why strength training is good for weight loss

There are several very important reasons why strength training is good for weight loss but most people have never heard of them.

For the longest time, the benefits of strength training seemed to pale in comparison to cardio for weight loss.

Now we know that was a HUGE mistake.

The former logic was that:

  1. Cardio elevates your heart rate and requires energy, thus burning calories and resulting in weight loss, AND
  2. Lifting weights just causes muscle gain (and, if anything, will make you look bulky)

But this just goes to show that strength training has looooong been misunderstood. And it’s time to get the facts straight.

There are lots of reasons why lifting weights is not only amazing for weight loss – it’s possibly even better than classic cardio!

While steady-state cardio shouldn’t be completely replaced by weight lifting in your workout plan, these reasons are compelling enough to earn weight lifting a spot in your exercise routine at least 2x per week.

Please note: Check with your physician before starting any exercise routine or starting any particular diet. See this Disclaimer for more details. This post may contain affiliate links. For details, please visit my Disclosure page. Thank you!

5 Compelling Reasons Why Strength Training is Good for Weight Loss

1. Lifting Weights Burns Calories Too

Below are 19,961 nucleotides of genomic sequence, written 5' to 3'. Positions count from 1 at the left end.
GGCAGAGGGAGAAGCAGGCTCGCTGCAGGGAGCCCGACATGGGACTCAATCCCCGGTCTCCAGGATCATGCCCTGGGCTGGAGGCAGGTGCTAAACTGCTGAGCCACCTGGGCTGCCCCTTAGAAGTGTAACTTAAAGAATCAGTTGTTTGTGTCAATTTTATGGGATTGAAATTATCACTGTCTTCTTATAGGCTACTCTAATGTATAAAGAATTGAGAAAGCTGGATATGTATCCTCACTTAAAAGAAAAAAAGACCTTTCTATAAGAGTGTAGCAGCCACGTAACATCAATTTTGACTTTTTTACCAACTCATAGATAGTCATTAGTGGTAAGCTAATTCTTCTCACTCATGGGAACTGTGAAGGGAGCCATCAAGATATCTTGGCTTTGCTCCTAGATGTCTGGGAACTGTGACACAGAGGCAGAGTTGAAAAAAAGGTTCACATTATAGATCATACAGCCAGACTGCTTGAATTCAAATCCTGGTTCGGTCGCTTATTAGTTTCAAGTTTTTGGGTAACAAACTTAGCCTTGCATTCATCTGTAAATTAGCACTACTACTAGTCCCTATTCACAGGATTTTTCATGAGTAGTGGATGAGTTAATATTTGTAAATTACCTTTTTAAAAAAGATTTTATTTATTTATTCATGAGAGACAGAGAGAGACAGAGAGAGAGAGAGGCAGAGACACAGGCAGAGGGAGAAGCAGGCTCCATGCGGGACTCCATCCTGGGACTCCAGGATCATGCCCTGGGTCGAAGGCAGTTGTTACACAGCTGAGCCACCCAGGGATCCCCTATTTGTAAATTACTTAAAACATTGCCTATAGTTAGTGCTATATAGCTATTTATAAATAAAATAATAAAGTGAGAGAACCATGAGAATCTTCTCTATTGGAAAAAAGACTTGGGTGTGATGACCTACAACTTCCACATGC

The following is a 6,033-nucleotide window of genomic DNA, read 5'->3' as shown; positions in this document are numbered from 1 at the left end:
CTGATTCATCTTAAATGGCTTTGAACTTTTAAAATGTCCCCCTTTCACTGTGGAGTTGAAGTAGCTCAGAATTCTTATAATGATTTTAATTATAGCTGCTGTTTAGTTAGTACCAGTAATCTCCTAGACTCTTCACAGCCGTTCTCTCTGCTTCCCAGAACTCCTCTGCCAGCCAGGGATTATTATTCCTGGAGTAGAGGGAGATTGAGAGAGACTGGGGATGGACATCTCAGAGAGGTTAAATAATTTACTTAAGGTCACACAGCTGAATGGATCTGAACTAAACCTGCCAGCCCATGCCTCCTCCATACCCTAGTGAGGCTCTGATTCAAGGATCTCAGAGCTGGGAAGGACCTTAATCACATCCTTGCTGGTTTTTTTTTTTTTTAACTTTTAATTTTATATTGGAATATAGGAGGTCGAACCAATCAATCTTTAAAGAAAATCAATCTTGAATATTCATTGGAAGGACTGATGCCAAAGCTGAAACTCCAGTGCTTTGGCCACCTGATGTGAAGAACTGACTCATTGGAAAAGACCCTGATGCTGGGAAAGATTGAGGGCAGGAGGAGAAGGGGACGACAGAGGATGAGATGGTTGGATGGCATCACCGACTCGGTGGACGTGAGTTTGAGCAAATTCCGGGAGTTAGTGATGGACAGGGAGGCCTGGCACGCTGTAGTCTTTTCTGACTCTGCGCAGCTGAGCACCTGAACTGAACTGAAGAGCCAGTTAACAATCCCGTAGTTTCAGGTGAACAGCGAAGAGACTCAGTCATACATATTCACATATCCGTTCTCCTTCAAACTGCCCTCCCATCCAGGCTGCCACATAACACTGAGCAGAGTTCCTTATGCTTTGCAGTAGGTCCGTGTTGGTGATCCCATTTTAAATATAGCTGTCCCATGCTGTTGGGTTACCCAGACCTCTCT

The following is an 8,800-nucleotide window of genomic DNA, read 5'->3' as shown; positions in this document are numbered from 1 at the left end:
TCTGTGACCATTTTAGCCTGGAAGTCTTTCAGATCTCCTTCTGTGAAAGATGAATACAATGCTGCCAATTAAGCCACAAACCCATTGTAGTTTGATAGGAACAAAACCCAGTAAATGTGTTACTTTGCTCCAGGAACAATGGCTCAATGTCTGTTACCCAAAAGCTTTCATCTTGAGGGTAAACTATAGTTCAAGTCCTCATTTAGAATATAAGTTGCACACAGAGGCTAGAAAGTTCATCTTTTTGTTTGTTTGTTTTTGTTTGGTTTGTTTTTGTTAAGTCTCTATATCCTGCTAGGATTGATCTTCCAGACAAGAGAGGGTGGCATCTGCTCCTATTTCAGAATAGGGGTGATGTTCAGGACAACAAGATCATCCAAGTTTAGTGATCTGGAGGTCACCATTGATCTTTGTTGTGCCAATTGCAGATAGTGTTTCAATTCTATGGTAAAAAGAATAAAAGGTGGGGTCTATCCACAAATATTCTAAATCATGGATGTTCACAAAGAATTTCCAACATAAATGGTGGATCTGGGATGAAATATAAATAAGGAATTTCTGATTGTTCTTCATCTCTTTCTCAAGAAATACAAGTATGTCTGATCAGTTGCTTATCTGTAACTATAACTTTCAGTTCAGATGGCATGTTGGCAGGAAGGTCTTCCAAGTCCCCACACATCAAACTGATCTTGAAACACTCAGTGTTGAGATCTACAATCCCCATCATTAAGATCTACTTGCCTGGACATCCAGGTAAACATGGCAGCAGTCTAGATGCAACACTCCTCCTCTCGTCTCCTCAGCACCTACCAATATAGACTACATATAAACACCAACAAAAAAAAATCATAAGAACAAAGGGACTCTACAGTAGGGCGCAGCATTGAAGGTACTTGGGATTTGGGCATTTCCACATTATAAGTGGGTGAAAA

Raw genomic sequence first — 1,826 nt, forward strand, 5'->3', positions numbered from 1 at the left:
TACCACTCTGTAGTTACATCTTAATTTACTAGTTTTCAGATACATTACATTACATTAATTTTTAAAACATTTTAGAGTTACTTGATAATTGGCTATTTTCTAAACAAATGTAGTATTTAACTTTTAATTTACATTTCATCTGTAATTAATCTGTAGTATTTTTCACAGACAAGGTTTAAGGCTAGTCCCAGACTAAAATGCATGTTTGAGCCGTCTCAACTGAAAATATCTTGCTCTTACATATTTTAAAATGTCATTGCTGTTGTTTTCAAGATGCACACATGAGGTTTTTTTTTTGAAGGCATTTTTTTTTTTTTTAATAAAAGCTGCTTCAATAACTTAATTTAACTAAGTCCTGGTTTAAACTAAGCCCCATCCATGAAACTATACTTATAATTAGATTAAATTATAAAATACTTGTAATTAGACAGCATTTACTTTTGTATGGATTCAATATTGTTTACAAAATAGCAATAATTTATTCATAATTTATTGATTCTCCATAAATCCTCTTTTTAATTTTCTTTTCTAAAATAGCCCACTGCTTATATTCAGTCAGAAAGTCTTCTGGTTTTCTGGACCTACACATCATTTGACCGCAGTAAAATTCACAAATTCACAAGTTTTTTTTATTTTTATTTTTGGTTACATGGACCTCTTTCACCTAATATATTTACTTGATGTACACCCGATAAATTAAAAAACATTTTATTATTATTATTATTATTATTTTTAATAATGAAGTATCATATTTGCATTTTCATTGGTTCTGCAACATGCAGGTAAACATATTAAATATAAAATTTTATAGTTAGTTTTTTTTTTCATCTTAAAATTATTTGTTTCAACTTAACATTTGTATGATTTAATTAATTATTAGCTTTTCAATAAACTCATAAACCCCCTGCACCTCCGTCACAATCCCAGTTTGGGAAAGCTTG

Classic cardio isn’t the only way to burn calories. In fact, you’re burning calories anytime you move your body.

Calories are a measure of energy, and “burning calories” is a measurement of the amount of energy you use to complete an activity. If someone burns 100 calories running for 10 minutes vs 50 calories walking for 10 minutes, it means the running required more energy from the body.

I think where people get hung up is thinking that classic cardio is the best way to burn calories.

Rather, any activity that requires you to push yourself physically is a great way to burn calories.

To quote Adam Campbell in his book The Women’s Health Big Book of Exercises, “The term cardio doesn’t just mean ‘aerobic exercise.’ After all, cardio is really short for cardiovascular training.” Aka, training your heart and lungs…which weight lifting certainly does.

Strength training is no joke!

Just complete one of the workouts in my 30 Day Weight Loss Kickstart program and you’ll know haha.

I often find that exercises such as push-ups, squats, and lunges get me even more out of breath than going for a run (classic aerobic exercise).